May 20, 2020-An excellent way to develop characters is to use the SPICE method that I’ll explain below. Even though not all of these elements will make it into your character’s story, you need to know everything about them as a writer.
- S-Social status. What is your character’s social status? What is their importance in relation to other people in society? Where do they fit in?
- P-Political/Religious beliefs. What does your character believe in? Where do they stand from a political viewpoint? What matters to them, and why?
- I-Interaction with their environment. How does your character interact with the world around them? How do they function in their space? What does their home look like? Are they organized or disorganized?
- C-Cultural aspects. What kind of clothes do they wear? What do they like to eat? What is their ethnic background? What type of music do they listen to? What is their highest level of education?
- E-Economic status. What is their career? Do they have a job? How much money do they make? What do they spend their money on? What does their lifestyle look like? Are they materialistic? Are they philanthropic? Are they a spendthrift? Are they a saver?
Once you answer these questions, you’ll have a good handle on who your character is. Again, don’t include every single thing about them in your story, just the important parts; let the reader’s imagination fill in the blanks you leave. Happy writing! X LLB
July 24, 2019-Hold on a second, what exactly is a personal brand and why does it matter? When we talk about brands or branding we automatically think of names like Nike, Starbucks, Apple, Amazon, and Coke. Personal branding is a bit different in that you develop a professional identity that sets you apart from others in your field. Remember your roommate in college who was known for her massive shoe collection? Or what about the guy on the third floor in accounting that wears a different, goofy tie every day? Like it or not, that’s one type (and often unplanned) of personal branding. Personal branding helps you and here’s how:
- Numerous benefits to your career. Standing out from the crowd is essential in today’s job hunting market and branding can often be the deciding factor when it comes down to choosing between two hires. It could be the unique presentation of your resume cover letter that nets you the job, or maybe your knowledge of obscure, historical facts, whatever it is, being known for something is almost always a good thing!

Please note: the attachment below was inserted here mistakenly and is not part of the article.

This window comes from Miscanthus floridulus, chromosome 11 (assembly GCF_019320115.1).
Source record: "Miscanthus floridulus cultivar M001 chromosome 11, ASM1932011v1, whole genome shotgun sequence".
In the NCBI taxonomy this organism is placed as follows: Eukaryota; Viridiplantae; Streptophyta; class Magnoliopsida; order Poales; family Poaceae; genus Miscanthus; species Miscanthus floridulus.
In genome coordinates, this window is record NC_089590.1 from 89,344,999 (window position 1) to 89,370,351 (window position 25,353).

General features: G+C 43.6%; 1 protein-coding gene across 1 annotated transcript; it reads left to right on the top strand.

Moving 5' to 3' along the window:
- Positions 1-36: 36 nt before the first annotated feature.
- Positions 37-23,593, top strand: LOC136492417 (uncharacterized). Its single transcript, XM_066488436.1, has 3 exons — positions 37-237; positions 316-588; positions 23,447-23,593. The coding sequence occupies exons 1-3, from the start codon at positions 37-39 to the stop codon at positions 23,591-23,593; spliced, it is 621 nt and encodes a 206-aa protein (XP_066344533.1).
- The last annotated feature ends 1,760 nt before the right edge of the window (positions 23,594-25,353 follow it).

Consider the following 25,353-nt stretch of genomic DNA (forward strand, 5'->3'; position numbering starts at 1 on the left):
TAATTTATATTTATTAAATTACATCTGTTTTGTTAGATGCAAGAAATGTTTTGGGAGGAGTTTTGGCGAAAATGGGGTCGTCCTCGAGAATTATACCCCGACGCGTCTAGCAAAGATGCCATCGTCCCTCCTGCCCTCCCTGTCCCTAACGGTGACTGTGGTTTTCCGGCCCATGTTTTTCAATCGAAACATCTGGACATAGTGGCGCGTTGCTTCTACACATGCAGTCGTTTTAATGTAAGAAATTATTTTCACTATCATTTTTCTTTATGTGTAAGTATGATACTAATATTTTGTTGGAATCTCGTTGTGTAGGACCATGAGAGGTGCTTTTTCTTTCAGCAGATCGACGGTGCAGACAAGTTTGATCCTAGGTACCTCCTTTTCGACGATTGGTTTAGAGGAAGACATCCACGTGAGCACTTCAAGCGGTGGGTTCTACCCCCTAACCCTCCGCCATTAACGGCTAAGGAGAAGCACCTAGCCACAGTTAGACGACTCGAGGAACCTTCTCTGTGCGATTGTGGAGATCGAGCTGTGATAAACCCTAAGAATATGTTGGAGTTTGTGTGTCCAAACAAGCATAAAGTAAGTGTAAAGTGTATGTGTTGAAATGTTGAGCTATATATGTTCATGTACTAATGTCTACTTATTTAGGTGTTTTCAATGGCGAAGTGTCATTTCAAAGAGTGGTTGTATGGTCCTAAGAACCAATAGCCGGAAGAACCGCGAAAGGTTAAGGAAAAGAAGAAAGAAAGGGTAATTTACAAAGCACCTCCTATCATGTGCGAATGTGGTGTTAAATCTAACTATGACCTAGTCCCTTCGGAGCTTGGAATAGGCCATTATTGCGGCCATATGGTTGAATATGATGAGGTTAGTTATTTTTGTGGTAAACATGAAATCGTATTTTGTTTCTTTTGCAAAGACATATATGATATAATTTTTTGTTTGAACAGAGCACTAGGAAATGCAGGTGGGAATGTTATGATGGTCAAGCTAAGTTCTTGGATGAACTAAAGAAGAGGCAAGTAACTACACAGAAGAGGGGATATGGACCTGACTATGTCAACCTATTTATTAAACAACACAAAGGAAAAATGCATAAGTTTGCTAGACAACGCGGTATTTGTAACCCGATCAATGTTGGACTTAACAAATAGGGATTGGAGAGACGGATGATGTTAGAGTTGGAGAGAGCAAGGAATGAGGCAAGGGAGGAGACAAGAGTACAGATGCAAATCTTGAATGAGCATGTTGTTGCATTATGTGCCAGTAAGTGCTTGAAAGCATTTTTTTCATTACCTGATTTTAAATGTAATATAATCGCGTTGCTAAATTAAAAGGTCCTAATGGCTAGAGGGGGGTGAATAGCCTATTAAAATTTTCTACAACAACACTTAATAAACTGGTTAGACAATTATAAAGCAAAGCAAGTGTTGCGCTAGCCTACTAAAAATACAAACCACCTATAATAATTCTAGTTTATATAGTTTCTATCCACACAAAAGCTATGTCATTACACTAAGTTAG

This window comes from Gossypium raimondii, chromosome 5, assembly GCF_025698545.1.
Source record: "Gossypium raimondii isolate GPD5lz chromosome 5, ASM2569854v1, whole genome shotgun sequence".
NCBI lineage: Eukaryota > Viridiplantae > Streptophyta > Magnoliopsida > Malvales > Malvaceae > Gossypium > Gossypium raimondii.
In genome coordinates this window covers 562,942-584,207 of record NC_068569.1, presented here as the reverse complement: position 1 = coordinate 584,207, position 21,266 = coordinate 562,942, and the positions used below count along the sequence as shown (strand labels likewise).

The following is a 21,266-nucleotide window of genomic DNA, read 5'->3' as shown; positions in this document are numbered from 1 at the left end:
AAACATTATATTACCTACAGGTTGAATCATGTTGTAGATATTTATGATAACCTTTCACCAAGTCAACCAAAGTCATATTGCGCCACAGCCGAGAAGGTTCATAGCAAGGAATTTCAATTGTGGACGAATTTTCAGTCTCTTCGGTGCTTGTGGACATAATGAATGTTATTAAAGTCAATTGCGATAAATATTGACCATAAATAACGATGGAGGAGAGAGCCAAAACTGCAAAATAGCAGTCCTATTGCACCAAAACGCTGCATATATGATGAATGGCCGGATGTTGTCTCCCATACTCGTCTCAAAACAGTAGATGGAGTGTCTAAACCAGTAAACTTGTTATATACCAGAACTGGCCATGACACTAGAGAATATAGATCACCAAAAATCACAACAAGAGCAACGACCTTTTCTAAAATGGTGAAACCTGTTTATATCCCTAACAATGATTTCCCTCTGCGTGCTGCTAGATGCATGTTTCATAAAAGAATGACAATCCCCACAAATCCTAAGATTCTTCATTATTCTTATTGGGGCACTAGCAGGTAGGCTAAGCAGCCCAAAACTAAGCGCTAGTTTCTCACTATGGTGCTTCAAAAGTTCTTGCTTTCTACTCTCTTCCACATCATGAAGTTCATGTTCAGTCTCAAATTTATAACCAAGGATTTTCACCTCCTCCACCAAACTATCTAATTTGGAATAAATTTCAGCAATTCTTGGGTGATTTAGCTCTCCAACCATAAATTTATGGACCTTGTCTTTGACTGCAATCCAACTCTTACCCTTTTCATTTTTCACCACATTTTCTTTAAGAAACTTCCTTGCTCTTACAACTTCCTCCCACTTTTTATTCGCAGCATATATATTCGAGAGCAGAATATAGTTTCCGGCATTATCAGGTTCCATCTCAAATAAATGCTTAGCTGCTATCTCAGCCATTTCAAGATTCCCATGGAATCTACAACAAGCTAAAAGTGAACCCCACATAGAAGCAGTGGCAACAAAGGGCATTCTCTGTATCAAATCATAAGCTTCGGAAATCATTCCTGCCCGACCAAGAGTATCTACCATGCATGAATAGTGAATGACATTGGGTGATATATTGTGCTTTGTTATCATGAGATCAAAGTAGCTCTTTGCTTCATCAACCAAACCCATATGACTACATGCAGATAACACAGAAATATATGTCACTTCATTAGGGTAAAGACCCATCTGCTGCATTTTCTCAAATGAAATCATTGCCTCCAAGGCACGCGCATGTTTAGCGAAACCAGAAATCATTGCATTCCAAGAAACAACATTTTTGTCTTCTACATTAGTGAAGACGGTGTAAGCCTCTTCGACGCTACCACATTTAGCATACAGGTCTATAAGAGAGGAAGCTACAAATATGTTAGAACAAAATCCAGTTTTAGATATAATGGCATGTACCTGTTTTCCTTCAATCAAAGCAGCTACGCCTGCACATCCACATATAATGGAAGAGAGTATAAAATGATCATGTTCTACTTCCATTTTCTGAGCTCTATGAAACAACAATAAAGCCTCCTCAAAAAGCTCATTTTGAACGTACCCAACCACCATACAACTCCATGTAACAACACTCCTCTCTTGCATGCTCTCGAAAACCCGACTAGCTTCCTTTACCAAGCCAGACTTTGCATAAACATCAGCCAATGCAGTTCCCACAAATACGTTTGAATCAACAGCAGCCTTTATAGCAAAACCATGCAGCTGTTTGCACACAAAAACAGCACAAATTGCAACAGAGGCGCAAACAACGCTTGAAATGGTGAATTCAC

- Builds confidence. When you’ve built a solid personal brand, it shows that you are confident in yourself. And when clients or prospective employers see this, they have confidence in your abilities.
- Gains trust. People work with brands they trust and brands that haven’t let them down over the years. With a strong personal brand and doing what you say you’re going to do/delivering what you say you’re going to deliver, you gain people’s trust. Trust can’t be bought and once it’s broken, you’re in trouble and your personal brand could be too far gone to repair.
Personal branding has so many other benefits! How are you building your brand? X LLB
April 29, 2019– Many years ago there was an ad in a very famous newspaper of a stern-looking executive in a suit with his arms crossed and a scowl on his face. The copy read:
I don’t know who you are, I don’t know your company, I don’t know your company’s product, I don’t know what your company stands for, I don’t know your company’s customers, and I don’t know your company’s reputation…now what is it you wanted to sell me?
Whoa, talk about powerful and true. We’ve all been in situations where we are approached by someone trying to sell us something and sometimes it feels icky. It feels that way because we don’t know the person, the company, or the product. This happens to me on Instagram, constantly; someone will either slide into my DM’s or they will comment on my post about how I should buy their product, or sell their product or follow them or their friends. It’s obnoxious and leads me to more often than not blocking them and the person they’ve recommended. Harsh? Maybe, but I don’t have time for BS. The bottom line? People ONLY buy things from people they feel comfortable with, from people they trust, and from people that their friends recommend.
If you’re an indie author who is trying to sell your book please keep in mind that it’s a long road and you’ve got lots of work and years ahead of you. This isn’t to discourage you, but to remind you that you’ve got to spend time building relationships before anyone will be interested in buying your work. Relationships are the key to everything and they must be authentic.
And if you own a business, you need to make sure that people know who you are, that they know about your company, your products, what your company stands for, who your customers are and what your reputation is! Only then, can you begin to even THINK about selling.